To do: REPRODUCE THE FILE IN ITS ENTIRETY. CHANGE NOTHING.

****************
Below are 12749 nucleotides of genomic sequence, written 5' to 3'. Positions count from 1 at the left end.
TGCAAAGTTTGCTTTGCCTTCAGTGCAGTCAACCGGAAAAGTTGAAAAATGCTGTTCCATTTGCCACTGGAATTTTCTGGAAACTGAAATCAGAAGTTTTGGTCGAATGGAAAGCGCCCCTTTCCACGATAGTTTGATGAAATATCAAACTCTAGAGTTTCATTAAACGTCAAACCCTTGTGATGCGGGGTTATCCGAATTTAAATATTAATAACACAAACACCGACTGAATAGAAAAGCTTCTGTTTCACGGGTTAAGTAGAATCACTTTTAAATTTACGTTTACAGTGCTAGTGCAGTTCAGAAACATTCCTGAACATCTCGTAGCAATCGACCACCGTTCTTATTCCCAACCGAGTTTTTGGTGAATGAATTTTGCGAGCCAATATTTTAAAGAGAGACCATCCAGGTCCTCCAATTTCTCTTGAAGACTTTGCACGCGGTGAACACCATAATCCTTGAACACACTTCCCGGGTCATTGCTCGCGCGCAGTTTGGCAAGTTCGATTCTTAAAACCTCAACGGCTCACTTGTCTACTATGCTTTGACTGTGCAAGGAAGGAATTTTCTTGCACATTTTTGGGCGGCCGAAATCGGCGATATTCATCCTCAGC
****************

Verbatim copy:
Below are 12749 nucleotides of genomic sequence, written 5' to 3'. Positions count from 1 at the left end.
TGCAAAGTTTGCTTTGCCTTCAGTGCAGTCAACCGGAAAAGTTGAAAAATGCTGTTCCATTTGCCACTGGAATTTTCTGGAAACTGAAATCAGAAGTTTTGGTCGAATGGAAAGCGCCCCTTTCCACGATAGTTTGATGAAATATCAAACTCTAGAGTTTCATTAAACGTCAAACCCTTGTGATGCGGGGTTATCCGAATTTAAATATTAATAACACAAACACCGACTGAATAGAAAAGCTTCTGTTTCACGGGTTAAGTAGAATCACTTTTAAATTTACGTTTACAGTGCTAGTGCAGTTCAGAAACATTCCTGAACATCTCGTAGCAATCGACCACCGTTCTTATTCCCAACCGAGTTTTTGGTGAATGAATTTTGCGAGCCAATATTTTAAAGAGAGACCATCCAGGTCCTCCAATTTCTCTTGAAGACTTTGCACGCGGTGAACACCATAATCCTTGAACACACTTCCCGGGTCATTGCTCGCGCGCAGTTTGGCAAGTTCGATTCTTAAAACCTCAACGGCTCACTTGTCTACTATGCTTTGACTGTGCAAGGAAGGAATTTTCTTGCACATTTTTGGGCGGCCGAAATCGGCGATATTCATCCTCAGC